She swabbed Nanny’s mouth with water using a blue sponge sucker. I kept thinking and wondering how the sponge could be soft enough for the thin skin of Nanny’s lips and mouth? But Olivia’s touch was light and gentle washing away the residue of hard breaths and thick saliva too hard to swallow. Over and over she did this gesture. She would toss one sponge sucker only to get another.
Olivia moved through these motions like a shadow, so very careful to not disturb Nanny. Every movement was slow and efficient—choreographed. Timed. Rhythmic. Graceful.
She lifted Nanny’s body, turning and situating. Olivia lifted feet and slid on fuzzy socks, sliding them over ninety-six years of callouses and heels that were hard and crusty. But she held those feet easy, cupped them in the young skin of her own hands and Abby asked her why the socks?
Olivia explained, “Because Nanny’s feet get cold, and she doesn’t like for them to be cold. And I don’t like that her heels are getting bruised from all the rubbing against the bed and the pillows.”
The tears puddled in my eyes. I knew they were going to spill over and run down on my face. I didn’t think I could stop them. But I did because I so wanted to see what God was doing in this place.
Olivia finished with her morning routine with Nanny. Then she took the blankets off one by one and refolded them and laid them over Nanny. One after another. I started to ask why so many blankets, but I knew the answer. Then Olivia rearranged the blankets on the rail of the hospital bed put there for extra padding for Nanny. She cleaned up all the papers and towels and clothes.
Then she sat down with us.
We watched YouTube videos of crazy comedians and laughed. We talked and teased each other.
I kept thinking Nanny was going to snap at us and tell us we were disturbing her sleep, but she didn’t. And I kept looking over at her, watching the rise and fall of her chest. Listening to the air move in and out of her lungs. And I prayed. Prayed for Nanny. Prayed for Dave and Amy. Prayed for the six children who lived in this house with Nanny.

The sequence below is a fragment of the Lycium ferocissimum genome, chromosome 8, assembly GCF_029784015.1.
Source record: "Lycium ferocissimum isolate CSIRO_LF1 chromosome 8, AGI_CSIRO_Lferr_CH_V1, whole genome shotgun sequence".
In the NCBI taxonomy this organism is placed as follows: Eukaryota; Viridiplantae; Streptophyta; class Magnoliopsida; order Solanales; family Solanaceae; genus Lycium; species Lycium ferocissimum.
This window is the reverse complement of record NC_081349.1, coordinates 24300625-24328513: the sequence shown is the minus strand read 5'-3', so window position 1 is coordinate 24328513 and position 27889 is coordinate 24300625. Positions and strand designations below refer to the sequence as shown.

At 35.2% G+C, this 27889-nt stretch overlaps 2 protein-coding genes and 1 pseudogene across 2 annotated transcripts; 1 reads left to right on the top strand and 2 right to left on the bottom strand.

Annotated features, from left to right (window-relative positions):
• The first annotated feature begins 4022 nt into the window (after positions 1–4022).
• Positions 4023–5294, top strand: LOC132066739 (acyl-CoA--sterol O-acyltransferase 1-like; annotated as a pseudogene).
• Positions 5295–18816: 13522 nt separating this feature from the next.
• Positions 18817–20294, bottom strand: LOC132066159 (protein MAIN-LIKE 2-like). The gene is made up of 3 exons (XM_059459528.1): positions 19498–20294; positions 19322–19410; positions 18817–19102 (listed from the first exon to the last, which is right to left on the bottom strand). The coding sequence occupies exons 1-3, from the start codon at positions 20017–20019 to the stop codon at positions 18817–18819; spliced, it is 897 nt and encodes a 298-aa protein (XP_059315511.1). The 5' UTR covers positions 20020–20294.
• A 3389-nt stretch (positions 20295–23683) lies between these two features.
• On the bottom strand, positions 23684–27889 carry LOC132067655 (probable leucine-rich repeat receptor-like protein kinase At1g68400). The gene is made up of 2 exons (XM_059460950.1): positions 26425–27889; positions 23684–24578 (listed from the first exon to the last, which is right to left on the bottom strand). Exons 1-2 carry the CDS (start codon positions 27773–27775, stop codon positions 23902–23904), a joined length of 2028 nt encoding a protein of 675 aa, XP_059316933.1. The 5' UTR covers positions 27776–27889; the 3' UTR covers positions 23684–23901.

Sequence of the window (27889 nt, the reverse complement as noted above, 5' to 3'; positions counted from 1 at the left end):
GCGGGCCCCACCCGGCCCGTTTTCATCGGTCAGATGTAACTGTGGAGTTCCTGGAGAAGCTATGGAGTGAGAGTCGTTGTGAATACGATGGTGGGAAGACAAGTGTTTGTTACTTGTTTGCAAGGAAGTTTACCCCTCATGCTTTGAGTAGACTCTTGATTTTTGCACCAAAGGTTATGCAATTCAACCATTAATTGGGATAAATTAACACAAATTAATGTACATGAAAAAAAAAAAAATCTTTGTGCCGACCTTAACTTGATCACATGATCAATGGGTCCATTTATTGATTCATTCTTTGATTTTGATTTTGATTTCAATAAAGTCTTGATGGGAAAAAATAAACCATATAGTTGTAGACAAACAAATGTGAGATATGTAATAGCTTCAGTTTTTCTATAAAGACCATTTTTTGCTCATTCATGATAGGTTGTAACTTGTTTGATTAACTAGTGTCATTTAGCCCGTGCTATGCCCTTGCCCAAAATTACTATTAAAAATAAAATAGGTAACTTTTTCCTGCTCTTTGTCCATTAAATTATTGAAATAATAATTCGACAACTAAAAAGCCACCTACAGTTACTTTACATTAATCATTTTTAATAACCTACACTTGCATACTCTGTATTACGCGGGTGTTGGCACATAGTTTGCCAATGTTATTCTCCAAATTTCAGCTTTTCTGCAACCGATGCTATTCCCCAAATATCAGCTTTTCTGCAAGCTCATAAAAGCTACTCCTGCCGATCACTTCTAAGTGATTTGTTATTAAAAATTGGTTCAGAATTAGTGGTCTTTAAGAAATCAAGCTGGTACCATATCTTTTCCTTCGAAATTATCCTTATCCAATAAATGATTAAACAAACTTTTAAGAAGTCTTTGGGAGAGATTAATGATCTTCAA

I kept thinking about Dave, the shepherd, teaching about Jesus a few miles away. Teaching about what Love Does. Knowing that he could be there because Olivia was here doing what love does.
I’m sure Nanny taught many people to do many things in her lifetime. I’m sure she scolded and realigned and corrected. I’m sure she was an example of living through hard things with dignity and independence.
But perhaps, the greatest teaching moment of Nanny’s long life came at the very end—when she couldn’t talk, and couldn’t instruct and couldn’t do for herself.
That Sunday morning I watched the dance of a lifetime. Two unlikely people paired together. One young. One old. One strong. One weak. One robust. One frail. One beginning. One ending.
|Nanny and Olivia|
Nanny and Olivia showed me the raw and gritty reality of love does.
I looked at the clock and knew it was time for me to go. I had been reluctant to come, but now I was far more reluctant to go.
I stood and walked over to Nanny’s bed. And in that moment I wanted to be like Olivia. I wanted to emulate the compassion she offered. I took Nanny’s hand. It was warm. I wrapped her fingers in mine; I held them.
Then I prayed. Out loud. Hoping she could hear. Hoping somehow she knew how God was using her to teach me. I didn’t want to let go of her hand. I didn’t want to walk away.
Olivia hugged me and whispered, “Thanks, Mama.”
Her gratefulness tore another little place in my heart.
I should have thanked Nanny and her.
And I do.
And I thank God.
|In memory of Nancy Louder--Nanny. Love you.|